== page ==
- Be transparent. Introduce the patient financial conversations up front.
- Go green. Go paperless. Go electronic.
- Reduce A/R. You can’t measure what you don’t track.
1. Be transparent. Introduce the patient financial conversation up front.
Not many people enjoy surprise bills. This includes patients who receive a bill months after a visit they may or may not remember they had. With the rise of high deductible health plans and patient responsibility, collecting every patient dollar at the time of service is critical to your practice’s success. Have your front desk staff utilize conversation scripts that ask the patient to pay upfront (“Our records show that your copay for this visit is $40. How would you like to pay that today?”). By introducing the financial component earlier in the conversation, the patient is less likely to have a surprise bill and more likely to pay on the spot.
2. Go green. Go paperless. Go electronic.
Did you know that over 50% of patients would prefer to receive their bills electronically? Makes sense as that’s the way we pay other bills such as our household utilities and cell phones. And yet, 77% of healthcare providers are still sending paper bills via mail. Adopting an eStatement solution allows patients to receive patient statements the way they want them: in their inbox. Eliminate barriers to payment by pairing eStatements with an online payment solution, patient-facing mobile app, or auto-charging cards on file. An added bonus for your practice: save money on postage and time by not stuffing paper statements!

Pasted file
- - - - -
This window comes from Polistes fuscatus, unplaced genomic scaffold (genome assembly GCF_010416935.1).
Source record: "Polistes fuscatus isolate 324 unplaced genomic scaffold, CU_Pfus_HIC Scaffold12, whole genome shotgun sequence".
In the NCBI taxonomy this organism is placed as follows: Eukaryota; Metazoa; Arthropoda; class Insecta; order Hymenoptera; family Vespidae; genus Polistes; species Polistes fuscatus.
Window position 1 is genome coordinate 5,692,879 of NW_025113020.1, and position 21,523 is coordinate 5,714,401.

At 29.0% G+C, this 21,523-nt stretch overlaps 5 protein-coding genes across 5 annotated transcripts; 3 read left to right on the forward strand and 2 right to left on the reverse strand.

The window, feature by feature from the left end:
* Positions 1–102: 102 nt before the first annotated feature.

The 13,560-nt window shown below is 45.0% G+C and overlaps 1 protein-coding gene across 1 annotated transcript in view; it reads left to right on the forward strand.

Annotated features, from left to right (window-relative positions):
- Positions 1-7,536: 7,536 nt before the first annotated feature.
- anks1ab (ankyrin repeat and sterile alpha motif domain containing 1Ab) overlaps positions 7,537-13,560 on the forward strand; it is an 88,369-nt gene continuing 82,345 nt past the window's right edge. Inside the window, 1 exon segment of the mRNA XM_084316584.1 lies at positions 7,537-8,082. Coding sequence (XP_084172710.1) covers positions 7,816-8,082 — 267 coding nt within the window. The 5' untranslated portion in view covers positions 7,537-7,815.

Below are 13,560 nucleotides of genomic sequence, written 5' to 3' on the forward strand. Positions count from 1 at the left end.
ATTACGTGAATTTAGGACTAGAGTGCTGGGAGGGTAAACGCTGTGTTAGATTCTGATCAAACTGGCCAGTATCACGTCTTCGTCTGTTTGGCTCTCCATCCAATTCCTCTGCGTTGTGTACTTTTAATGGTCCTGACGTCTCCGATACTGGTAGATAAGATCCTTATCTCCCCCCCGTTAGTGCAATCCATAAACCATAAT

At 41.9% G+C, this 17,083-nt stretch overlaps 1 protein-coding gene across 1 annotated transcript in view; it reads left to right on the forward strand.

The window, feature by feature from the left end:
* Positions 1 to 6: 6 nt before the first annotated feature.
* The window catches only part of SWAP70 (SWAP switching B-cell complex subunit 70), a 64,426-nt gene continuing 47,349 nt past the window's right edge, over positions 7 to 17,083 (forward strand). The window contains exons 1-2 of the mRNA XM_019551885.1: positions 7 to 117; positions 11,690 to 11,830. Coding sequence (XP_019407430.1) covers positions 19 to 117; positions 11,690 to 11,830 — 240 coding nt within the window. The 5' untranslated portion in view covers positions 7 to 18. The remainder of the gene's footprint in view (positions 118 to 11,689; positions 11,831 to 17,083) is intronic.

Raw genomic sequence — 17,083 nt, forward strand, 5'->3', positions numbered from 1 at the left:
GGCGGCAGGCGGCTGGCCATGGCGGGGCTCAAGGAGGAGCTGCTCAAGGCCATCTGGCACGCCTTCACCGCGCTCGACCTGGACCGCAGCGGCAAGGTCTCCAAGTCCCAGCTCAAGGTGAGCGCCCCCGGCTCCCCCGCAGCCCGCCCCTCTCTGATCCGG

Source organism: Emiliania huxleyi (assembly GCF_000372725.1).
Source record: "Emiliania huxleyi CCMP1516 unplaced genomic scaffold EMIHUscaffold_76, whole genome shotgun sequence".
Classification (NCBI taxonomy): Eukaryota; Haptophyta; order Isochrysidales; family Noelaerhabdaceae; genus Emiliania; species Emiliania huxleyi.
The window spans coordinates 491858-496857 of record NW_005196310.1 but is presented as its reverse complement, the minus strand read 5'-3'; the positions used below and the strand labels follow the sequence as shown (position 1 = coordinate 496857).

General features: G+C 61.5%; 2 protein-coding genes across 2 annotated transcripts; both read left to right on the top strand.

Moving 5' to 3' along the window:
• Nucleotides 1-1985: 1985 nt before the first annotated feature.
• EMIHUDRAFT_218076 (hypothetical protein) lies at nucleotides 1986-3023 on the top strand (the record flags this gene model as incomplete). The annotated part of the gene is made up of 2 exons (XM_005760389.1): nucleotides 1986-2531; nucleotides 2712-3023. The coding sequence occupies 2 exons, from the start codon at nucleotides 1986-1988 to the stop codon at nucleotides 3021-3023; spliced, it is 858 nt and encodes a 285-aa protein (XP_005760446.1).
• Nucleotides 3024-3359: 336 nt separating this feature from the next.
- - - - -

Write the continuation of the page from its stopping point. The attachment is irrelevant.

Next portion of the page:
3. Reduce A/R. You can’t measure what you don’t track.
One common area for revenue leakage lies within denials and A/R follow up. Understanding the industry benchmarks, how they are calculated, and where your practice stands will help you set goals for reducing A/R within your practice. There are many standard industry metrics your practice can track including:
- Keeping denials under 5%
- Total A/R over 120 days old should be less than 12%
- Average days in A/R should be under 40 days
Make sure your practice is frequently reporting on these metrics or whatever metrics you decide to monitor. Doing this analysis on a consistent basis will help identify any negative trends or large bucket shifts over time. Also, don’t forget to follow up on A/R regularly, at least every 30 days. Working the full A/R report, not just days within a specific date range of A/R, will help uncover missed revenue.
To learn more best practices for improving your revenue cycle management operations and maximizing reimbursement, you can listen to the full recording of our webinar.
If you are interested in a free financial analysis of your practice and how you compare to the industry averages, you can request one here.
Don’t let manual and inefficient processes keep you from getting paid. Take the initiative to automate and make improvements to your revenue cycle today!